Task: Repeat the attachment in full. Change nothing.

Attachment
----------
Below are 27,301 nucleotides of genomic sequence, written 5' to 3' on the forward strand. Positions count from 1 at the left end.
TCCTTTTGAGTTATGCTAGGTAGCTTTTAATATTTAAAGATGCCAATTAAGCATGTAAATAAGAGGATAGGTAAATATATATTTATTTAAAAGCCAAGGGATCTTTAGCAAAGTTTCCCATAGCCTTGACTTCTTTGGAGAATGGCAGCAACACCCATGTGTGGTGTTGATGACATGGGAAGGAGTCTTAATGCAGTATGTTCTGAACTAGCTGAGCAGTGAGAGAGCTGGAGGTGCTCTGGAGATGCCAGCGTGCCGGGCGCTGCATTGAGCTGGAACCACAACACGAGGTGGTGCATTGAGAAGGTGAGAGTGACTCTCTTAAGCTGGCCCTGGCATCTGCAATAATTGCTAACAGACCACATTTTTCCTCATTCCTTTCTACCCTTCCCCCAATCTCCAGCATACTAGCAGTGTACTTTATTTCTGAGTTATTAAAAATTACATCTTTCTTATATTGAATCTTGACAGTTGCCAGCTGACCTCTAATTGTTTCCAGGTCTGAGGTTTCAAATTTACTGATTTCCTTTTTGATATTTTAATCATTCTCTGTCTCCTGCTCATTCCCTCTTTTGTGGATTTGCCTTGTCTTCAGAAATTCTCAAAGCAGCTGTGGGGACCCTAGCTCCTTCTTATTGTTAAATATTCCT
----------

Below are 27,301 nucleotides of genomic sequence, written 5' to 3' on the forward strand. Positions count from 1 at the left end.
TCCTTTTGAGTTATGCTAGGTAGCTTTTAATATTTAAAGATGCCAATTAAGCATGTAAATAAGAGGATAGGTAAATATATATTTATTTAAAAGCCAAGGGATCTTTAGCAAAGTTTCCCATAGCCTTGACTTCTTTGGAGAATGGCAGCAACACCCATGTGTGGTGTTGATGACATGGGAAGGAGTCTTAATGCAGTATGTTCTGAACTAGCTGAGCAGTGAGAGAGCTGGAGGTGCTCTGGAGATGCCAGCGTGCCGGGCGCTGCATTGAGCTGGAACCACAACACGAGGTGGTGCATTGAGAAGGTGAGAGTGACTCTCTTAAGCTGGCCCTGGCATCTGCAATAATTGCTAACAGACCACATTTTTCCTCATTCCTTTCTACCCTTCCCCCAATCTCCAGCATACTAGCAGTGTACTTTATTTCTGAGTTATTAAAAATTACATCTTTCTTATATTGAATCTTGACAGTTGCCAGCTGACCTCTAATTGTTTCCAGGTCTGAGGTTTCAAATTTACTGATTTCCTTTTTGATATTTTAATCATTCTCTGTCTCCTGCTCATTCCCTCTTTTGTGGATTTGCCTTGTCTTCAGAAATTCTCAAAGCAGCTGTGGGGACCCTAGCTCCTTCTTATTGTTAAATATTCCT